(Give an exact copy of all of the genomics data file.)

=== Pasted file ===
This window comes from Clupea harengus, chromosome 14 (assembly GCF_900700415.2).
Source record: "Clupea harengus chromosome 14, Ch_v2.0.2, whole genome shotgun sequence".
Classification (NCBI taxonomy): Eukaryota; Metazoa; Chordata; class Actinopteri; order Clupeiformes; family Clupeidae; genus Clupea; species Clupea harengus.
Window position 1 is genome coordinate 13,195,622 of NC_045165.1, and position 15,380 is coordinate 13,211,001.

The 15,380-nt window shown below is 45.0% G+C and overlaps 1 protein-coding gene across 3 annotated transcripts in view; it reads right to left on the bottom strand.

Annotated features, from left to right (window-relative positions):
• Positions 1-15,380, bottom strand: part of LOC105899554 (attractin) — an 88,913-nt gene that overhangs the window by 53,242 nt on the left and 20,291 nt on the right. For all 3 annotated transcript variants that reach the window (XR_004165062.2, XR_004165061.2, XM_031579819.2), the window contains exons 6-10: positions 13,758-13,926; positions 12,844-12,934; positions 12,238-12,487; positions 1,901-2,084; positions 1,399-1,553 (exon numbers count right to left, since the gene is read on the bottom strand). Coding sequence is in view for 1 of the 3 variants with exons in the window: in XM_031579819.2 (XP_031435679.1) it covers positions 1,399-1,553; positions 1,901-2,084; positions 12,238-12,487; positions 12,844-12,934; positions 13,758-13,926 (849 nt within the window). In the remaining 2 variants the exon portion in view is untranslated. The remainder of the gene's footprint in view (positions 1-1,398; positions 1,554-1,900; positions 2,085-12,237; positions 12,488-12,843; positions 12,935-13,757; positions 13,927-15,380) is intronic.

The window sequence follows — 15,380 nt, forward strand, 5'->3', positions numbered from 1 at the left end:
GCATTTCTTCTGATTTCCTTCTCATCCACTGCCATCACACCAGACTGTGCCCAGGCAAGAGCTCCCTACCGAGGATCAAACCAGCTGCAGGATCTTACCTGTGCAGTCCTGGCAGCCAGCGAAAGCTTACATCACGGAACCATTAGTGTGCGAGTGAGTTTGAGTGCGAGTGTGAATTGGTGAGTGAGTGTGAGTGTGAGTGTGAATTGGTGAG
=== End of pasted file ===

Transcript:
This window comes from Clupea harengus, chromosome 14 (assembly GCF_900700415.2).
Source record: "Clupea harengus chromosome 14, Ch_v2.0.2, whole genome shotgun sequence".
Classification (NCBI taxonomy): Eukaryota; Metazoa; Chordata; class Actinopteri; order Clupeiformes; family Clupeidae; genus Clupea; species Clupea harengus.
Window position 1 is genome coordinate 13,195,622 of NC_045165.1, and position 15,380 is coordinate 13,211,001.

The 15,380-nt window shown below is 45.0% G+C and overlaps 1 protein-coding gene across 3 annotated transcripts in view; it reads right to left on the bottom strand.

Annotated features, from left to right (window-relative positions):
• Positions 1-15,380, bottom strand: part of LOC105899554 (attractin) — an 88,913-nt gene that overhangs the window by 53,242 nt on the left and 20,291 nt on the right. For all 3 annotated transcript variants that reach the window (XR_004165062.2, XR_004165061.2, XM_031579819.2), the window contains exons 6-10: positions 13,758-13,926; positions 12,844-12,934; positions 12,238-12,487; positions 1,901-2,084; positions 1,399-1,553 (exon numbers count right to left, since the gene is read on the bottom strand). Coding sequence is in view for 1 of the 3 variants with exons in the window: in XM_031579819.2 (XP_031435679.1) it covers positions 1,399-1,553; positions 1,901-2,084; positions 12,238-12,487; positions 12,844-12,934; positions 13,758-13,926 (849 nt within the window). In the remaining 2 variants the exon portion in view is untranslated. The remainder of the gene's footprint in view (positions 1-1,398; positions 1,554-1,900; positions 2,085-12,237; positions 12,488-12,843; positions 12,935-13,757; positions 13,927-15,380) is intronic.

The window sequence follows — 15,380 nt, forward strand, 5'->3', positions numbered from 1 at the left end:
GCATTTCTTCTGATTTCCTTCTCATCCACTGCCATCACACCAGACTGTGCCCAGGCAAGAGCTCCCTACCGAGGATCAAACCAGCTGCAGGATCTTACCTGTGCAGTCCTGGCAGCCAGCGAAAGCTTACATCACGGAACCATTAGTGTGCGAGTGAGTTTGAGTGCGAGTGTGAATTGGTGAGTGAGTGTGAGTGTGAGTGTGAATTGGTGAG